An activist group is taking on the soda industry with this four-minute video.
"The Real Bears" on YouTube features a family of polar bears that goes from swilling soda to spilling into the sea after experiencing obesity, diabetes, erectile dysfunction, and foot amputation. It's a new video campaign launched by the Center for Science in the Public Interest, and it's got the beverage industry seeing red.
"Soft drinks are causing enormous health problems," Michael Jacobson, CSPI executive director, told NBC News. But, "people generally love Coke." It was one thing when a soft drink was an occasional treat, he said, but now people are having it with more and more meals, and on a daily basis.
The group put together an ad, which features a donated track by Jason Mraz, to put a dent in that goodwill to jar people out of their soda drinking routine. "Coke has spent billions over the last 50 years cultivating this wonderful happy image, behind which is greed and total disregard for the public health," he said.
The video comes at a vulnerable time for the industry. Not only are fewer people drinking soda, New York City is planning to ban soda servings larger than 16 ounces, and other legislators are considering tighter soda regulations.
Mandatory calorie counts on menu boards in some areas are making consumers more aware of what they're putting into their body. Added sugar in food products has been pointed to as a contributing factor in the obesity crisis, and sugary soda is seen as a prime vector for those extra calories.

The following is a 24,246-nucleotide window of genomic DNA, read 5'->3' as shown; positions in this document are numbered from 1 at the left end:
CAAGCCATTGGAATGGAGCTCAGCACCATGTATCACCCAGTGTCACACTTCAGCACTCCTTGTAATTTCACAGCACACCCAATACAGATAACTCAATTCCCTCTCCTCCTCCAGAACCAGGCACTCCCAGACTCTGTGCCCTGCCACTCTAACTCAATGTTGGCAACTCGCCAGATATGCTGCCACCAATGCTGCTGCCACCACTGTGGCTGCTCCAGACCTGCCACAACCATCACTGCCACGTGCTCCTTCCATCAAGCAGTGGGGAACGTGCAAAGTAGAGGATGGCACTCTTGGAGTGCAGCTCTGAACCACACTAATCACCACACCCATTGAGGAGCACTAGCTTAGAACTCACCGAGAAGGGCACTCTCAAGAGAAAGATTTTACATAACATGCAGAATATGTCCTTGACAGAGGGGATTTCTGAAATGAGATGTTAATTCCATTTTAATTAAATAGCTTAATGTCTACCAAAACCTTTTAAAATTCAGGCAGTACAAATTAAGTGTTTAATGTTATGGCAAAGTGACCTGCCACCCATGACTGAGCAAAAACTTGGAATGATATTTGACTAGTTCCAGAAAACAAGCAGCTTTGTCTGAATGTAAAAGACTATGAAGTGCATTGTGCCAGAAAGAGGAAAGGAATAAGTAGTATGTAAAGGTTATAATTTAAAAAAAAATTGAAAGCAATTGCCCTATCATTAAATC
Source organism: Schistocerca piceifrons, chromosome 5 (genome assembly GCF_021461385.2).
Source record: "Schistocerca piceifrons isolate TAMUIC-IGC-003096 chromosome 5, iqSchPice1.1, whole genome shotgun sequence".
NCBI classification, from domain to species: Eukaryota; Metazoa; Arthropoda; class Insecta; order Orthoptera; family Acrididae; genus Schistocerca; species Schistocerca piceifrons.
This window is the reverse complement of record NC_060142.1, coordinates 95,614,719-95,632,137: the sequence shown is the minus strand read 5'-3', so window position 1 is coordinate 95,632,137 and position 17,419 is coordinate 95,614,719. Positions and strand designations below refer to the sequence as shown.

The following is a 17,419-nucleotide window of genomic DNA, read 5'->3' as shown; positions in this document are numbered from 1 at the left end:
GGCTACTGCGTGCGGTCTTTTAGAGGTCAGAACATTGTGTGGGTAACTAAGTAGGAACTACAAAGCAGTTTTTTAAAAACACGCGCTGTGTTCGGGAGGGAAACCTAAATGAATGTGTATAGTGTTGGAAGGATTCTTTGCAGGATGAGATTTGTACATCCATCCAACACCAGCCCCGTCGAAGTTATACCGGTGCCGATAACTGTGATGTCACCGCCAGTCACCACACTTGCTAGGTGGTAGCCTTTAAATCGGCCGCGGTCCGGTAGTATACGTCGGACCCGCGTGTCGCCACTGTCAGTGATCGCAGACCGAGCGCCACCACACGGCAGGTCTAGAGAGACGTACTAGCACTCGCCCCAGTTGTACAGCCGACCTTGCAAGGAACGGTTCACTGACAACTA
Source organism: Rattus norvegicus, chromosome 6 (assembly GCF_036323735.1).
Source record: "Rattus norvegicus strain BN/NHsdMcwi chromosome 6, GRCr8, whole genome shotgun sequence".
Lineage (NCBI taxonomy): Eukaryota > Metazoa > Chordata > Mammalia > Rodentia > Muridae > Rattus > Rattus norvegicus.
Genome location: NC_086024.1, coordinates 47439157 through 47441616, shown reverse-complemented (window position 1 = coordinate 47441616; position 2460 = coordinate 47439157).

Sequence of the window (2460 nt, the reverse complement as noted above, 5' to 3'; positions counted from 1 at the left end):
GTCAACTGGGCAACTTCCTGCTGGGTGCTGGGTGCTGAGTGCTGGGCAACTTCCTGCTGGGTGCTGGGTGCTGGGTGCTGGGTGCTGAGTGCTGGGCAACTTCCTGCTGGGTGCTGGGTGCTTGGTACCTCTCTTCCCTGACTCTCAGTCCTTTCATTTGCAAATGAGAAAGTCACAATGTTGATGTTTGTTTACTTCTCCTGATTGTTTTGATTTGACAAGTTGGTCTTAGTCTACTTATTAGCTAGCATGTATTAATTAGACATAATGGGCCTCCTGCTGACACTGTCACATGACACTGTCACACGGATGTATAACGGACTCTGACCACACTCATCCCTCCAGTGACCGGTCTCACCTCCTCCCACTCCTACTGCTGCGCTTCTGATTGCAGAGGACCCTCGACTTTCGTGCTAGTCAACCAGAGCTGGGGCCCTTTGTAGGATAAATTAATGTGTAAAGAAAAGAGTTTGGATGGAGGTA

The video follows the polar bear family as they go from loving soda to dumping it in the ocean. The family gets fatter, the father gets diabetes and has trouble performing in the bedroom with Mrs. Polar Bear and eventually has his foot amputated by a chainsaw-wielding doctor.
Between these scenes flash statistics from studies linking excessive soda consumption to a host of health issues, like a peer-reviewed study in Diabetes Care, published by the American Diabetes Association, which found that drinking one or two sugary drinks per day increased the risk of childhood diabetes by 25 percent.
At the time the 2010 study was published, the American Beverage Association called the findings "overly simplistic" and "misleading."
Karen Hanretty, a spokeswoman for the beverage trade group, said the CSPI "should be called Center for Propaganda."
"It's par for the course from an organization that's anti-soda," she said. She pointed out that while soda consumption is down 12.5 percent, obesity rates have been increasing.
When asked how many soda beverage per day should people drink, Hanretty said the ABA didn't have a position on that.
"For the soft drink industry to be accusing a little public interest group of propaganda is a little ridiculous," said Jacobson, whose organization spent $100,000 on the video and has a $17 million total annual budget. Coca-Cola spends upwards of $2.5 billion on advertising per year.